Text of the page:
Study links screen time to insomnia and depressive symptoms in kids
Preliminary results from a new study indicate that greater amounts of daily screen time are associated with more insomnia symptoms and shorter sleep duration among adolescents.
Results show that for social messaging, web surfing and TV/movie watching, insomnia symptoms and sleep duration fully explained the association between screen-based activities and depressive symptoms.
"Higher rates of depressive symptoms among teens may be partially explained through the ubiquitous use of screen-based activities, which can interfere with high quality restorative sleep," said Dr. Xian Stella Li, who conducted the analyses with collaborators at Stony Brook University (Dr. Lauren Hale), Penn State University (Dr. Orfeu Buxton, Dr. Soomi Lee and Dr. Anne-Marie Chang), and University of Wisconsin-Madison (Dr. Lawrence Berger).
Too much screen time can hamper a child’s performance in school, as well as in sports. That lack of sleep affects concentration, coordination and the ability to perform at levels they are normally accustomed to.
"These results suggest that parents, educators and health care professionals could consider educating adolescents and regulating their screen time, as possible interventions for improving sleep health and reducing depression," said Hale, Professor of Family, Population, and Preventive Medicine and core faculty in the Program in Public Health at Stony Brook Medicine. She added, "We're very interested to see whether the adverse influences of social media and screen use on sleep and mental health persist during the transition to adulthood."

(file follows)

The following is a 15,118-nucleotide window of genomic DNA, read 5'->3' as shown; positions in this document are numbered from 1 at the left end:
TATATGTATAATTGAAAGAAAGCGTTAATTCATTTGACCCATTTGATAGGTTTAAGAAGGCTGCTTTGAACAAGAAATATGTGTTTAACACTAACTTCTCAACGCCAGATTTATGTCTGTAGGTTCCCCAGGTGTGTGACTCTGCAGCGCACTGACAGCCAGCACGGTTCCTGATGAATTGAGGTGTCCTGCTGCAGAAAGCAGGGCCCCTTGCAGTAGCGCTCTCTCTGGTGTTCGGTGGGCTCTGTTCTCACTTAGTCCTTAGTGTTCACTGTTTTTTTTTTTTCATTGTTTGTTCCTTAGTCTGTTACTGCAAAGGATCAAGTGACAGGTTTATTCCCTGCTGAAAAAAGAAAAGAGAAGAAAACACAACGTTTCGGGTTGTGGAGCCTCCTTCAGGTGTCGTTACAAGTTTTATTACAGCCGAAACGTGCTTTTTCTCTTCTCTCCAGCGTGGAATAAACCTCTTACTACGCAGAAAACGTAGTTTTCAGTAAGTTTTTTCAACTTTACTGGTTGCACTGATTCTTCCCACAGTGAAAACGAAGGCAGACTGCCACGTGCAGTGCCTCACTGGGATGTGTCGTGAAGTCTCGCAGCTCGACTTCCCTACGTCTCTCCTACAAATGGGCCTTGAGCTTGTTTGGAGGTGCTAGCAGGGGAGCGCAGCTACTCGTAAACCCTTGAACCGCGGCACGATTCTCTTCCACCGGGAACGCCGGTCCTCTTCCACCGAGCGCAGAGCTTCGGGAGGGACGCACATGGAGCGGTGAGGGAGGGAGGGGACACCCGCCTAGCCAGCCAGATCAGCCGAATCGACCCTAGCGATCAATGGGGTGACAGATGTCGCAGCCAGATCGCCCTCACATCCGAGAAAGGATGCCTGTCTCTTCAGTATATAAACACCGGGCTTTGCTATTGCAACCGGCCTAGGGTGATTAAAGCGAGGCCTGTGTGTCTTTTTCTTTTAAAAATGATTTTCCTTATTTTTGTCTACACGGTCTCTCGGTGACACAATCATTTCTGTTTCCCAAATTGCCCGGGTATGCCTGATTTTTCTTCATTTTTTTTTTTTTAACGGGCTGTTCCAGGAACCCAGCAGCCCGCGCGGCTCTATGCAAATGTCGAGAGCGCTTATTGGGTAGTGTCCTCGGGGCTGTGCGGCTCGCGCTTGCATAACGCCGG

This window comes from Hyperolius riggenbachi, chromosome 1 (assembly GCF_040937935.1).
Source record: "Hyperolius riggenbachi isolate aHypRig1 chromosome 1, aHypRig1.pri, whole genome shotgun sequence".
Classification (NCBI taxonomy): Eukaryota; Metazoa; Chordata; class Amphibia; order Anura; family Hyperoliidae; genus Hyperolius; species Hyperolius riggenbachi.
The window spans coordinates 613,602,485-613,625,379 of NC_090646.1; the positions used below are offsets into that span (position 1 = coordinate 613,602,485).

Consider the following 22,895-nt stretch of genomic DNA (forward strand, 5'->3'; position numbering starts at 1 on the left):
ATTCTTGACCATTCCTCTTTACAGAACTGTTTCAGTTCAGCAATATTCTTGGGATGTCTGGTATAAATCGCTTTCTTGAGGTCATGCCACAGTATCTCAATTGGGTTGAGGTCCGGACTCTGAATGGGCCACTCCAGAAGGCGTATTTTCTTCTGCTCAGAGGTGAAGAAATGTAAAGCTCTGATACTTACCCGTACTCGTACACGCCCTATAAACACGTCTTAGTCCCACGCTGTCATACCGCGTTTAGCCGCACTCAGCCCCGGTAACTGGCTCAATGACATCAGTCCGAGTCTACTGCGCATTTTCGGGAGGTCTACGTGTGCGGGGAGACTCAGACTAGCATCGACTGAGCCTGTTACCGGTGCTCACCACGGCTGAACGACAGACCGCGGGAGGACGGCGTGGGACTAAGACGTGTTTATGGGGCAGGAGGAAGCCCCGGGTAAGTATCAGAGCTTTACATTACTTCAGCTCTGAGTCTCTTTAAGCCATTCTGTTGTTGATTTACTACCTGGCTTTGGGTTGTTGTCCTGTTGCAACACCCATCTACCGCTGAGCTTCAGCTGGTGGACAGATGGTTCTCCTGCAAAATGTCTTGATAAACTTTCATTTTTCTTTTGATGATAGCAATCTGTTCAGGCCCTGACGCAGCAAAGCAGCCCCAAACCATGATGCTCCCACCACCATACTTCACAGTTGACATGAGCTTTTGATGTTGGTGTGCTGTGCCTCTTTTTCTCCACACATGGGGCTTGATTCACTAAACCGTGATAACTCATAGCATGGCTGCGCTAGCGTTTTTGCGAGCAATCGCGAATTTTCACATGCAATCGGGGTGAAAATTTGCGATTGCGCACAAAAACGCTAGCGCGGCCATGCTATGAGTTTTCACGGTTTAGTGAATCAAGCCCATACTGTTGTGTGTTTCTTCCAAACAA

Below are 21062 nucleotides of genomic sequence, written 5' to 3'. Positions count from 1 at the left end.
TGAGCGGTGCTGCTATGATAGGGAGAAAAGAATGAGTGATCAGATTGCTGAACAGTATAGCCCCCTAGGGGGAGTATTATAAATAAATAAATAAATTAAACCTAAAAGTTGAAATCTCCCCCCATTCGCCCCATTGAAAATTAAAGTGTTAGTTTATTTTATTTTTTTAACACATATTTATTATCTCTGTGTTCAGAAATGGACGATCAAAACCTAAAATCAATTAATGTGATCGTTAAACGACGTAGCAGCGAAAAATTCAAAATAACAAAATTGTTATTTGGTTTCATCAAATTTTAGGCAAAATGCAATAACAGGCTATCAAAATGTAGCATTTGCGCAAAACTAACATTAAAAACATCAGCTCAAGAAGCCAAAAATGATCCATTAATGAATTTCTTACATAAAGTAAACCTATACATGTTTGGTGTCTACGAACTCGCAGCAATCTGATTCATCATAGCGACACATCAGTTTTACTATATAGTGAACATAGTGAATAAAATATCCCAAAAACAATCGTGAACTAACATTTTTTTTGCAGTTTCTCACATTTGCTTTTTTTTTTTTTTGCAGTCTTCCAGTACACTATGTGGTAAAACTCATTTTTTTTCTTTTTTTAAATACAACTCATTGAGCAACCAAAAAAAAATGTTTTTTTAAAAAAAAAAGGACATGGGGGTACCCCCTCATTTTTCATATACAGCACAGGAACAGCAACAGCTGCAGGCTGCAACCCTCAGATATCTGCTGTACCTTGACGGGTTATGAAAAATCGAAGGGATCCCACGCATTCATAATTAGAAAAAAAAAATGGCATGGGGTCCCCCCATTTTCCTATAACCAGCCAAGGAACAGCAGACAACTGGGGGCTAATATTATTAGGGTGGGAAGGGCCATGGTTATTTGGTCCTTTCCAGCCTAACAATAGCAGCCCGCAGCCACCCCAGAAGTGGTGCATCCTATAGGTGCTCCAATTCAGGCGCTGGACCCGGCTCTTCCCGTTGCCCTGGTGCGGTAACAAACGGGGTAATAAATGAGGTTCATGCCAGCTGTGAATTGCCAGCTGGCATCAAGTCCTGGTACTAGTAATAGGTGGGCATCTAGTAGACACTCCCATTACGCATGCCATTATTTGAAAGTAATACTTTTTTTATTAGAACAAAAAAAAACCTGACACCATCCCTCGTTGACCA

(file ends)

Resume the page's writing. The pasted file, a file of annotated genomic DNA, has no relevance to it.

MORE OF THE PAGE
The study included data from 2,865 adolescents in the Fragile Families and Child Wellbeing Study's teen survey. Participants had a mean age of 15.63 years, and 51 percent were male. Surveys included sleep characteristics: two insomnia symptoms (problems falling asleep, problems staying asleep), habitual weeknight sleep duration; and depressive symptoms.
Teens reported the typical daily time spent (hours) on four screen-based activities (social messaging, web surfing, TV/movies, and gaming).
The research abstract was published recently in an online supplement of the journal Sleep.
Specialization in a chosen sport can increase young athletes' risk of sustaining both traumatic- and overuse-based injuries, new study says
Researchers at Children's Hospital of Philadelphia release study findings on participants aged 7 to 18
Young football players who are faster, quicker and stronger are at increased risk for head injuries, a Wake Forest School of Medicine study finds
University of Michigan study finds Vitamin D deficiency for children early on could lead to behavior problems later in adolescence